What's the best thing to use for Marror (bitter herbs) for Seder, taking into account Halacha, ease, availability, etc?
It seems clear from Pesachim 39a that Chazeres (lettuce) is preffered for Maror. Several reasons are given.
Rav Acha the son of Rava reversed himself and admitted to Ravina that lettuce was better even though it is not as bitter.
Well, here are the pros and cons as I see them:
Iceberg lettuce: PROS: It's easy to find at any supermarket and cheap. As far as bugs go, take off the 3 outermost leaves, quarter it, rinse it, and you're done. No bug-checking required. (The bug-checking thing can be heard from Rabbi Genack here.) It's said that R' Yaakov Kaminetsky's usual Marror was iceberg lettuce. Rabbi Moshe Heinemann also opines that iceberg can be used as marror. CONS: Many people, especially in Israel, don't think it's real marror (not bitter enough!), or only use it if there's no other option.
Romaine lettuce: PROS: good availability; I think everyone accepts that it counts as marror. CONS: must be checked for bugs. Unless you can buy the pre-checked stuff, which can be expensive and/or hard to find. I called a produce wholesaler who said Dole told them they had kosher-certified plain chopped romaine, but then later Dole said sorry they didn't.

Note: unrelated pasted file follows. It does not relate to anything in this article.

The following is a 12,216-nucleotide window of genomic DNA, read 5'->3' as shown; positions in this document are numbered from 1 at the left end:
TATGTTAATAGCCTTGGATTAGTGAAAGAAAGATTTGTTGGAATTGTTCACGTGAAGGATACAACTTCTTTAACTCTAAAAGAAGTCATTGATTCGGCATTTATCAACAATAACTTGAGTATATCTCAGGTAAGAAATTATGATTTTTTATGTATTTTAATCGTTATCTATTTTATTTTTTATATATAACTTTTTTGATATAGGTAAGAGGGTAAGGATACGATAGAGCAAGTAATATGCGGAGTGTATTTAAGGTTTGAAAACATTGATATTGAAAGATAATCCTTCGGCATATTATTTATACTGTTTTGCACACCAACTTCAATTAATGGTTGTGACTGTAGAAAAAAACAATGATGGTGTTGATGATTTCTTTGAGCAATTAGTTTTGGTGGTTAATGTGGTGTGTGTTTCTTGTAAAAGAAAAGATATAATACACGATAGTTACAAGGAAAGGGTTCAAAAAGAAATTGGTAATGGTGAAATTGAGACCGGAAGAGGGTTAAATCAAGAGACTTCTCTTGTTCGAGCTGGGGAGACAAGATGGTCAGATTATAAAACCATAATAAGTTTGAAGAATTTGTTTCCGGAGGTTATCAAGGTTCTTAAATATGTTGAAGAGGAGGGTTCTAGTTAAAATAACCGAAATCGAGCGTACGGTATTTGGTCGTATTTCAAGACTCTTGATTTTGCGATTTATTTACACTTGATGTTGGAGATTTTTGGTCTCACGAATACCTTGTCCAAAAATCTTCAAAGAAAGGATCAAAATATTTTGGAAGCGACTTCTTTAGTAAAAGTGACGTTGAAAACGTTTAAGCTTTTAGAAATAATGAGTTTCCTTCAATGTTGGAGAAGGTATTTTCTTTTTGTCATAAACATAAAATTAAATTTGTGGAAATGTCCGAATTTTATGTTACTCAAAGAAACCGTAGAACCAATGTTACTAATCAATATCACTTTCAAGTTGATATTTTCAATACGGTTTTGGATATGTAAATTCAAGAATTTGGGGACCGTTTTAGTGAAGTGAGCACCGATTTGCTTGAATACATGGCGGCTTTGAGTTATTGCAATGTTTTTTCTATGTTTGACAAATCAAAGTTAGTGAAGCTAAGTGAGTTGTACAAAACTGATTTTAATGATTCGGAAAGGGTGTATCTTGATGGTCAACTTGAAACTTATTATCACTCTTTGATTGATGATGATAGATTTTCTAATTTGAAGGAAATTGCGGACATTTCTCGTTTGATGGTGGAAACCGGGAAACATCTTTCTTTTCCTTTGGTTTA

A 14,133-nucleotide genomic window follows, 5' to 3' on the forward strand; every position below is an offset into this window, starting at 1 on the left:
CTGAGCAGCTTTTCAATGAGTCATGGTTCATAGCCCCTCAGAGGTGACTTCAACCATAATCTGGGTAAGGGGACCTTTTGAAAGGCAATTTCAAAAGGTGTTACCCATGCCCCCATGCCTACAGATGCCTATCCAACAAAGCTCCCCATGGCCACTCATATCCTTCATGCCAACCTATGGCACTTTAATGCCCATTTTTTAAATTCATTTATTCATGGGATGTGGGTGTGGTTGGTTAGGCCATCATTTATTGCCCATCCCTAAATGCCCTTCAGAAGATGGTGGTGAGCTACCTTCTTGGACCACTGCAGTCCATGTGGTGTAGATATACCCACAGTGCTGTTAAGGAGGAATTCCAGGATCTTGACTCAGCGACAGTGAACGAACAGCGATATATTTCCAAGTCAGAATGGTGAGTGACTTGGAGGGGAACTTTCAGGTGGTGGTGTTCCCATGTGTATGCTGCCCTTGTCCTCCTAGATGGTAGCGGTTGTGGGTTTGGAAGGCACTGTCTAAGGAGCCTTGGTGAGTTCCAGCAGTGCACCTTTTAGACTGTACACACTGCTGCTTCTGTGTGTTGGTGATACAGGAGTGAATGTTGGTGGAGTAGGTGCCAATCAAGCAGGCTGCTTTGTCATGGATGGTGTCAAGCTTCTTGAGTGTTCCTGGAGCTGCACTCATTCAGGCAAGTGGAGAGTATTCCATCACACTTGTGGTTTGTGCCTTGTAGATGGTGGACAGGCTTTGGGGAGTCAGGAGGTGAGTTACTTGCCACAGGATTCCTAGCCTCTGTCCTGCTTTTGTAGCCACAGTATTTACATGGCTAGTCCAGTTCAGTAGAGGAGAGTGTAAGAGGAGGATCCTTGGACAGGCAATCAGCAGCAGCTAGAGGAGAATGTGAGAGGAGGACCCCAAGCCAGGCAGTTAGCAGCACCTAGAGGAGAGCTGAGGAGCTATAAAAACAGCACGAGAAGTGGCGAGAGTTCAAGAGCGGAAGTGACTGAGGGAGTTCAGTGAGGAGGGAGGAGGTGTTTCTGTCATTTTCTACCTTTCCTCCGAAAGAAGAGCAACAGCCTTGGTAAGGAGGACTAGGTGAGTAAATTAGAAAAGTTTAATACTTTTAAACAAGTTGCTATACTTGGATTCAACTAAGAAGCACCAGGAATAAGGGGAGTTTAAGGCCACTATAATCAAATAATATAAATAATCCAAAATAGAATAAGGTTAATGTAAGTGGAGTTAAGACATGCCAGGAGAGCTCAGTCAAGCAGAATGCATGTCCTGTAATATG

Horseradish: PROS: no bugs. Not too hard to find. Had traditionally been used by Eastern European Jews. CONS: A painful (hot, not bitter) experience. Unclear at best if this was among the species described by the Talmud (all the others are in the composite lettuce family, have milky sap, etc.). As one rabbi said: "I use romaine for real, and then a little bit of horseradish for tradition's sake."
Endive: PROS: listed in the Mishna (see Tiferes Yisrael's commentary). Tasty. Not very buggy. Available from any good produce supplier. CONS: I've never seen anyone use it. Expensive. Small, so you'll need a lot of them.
Dandelion: PROS: also in the Mishna (look up "charchavinim"), and in the lettuce family. Tastes bitter. CONS: where can you find lots of them? Do the ones in your yard have pesticide on them? Dandelions are a very strong diuretic, so make sure your system can handle them first.
The other plants mentioned in the Talmud (chicory anyone?) generally aren't used today as far as I know; not sure how certain we are of the translations. And it would look weird.